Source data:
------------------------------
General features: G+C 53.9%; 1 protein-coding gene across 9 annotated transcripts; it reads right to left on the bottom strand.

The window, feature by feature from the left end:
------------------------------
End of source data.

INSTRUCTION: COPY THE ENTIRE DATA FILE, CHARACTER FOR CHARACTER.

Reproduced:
General features: G+C 53.9%; 1 protein-coding gene across 9 annotated transcripts; it reads right to left on the bottom strand.

The window, feature by feature from the left end: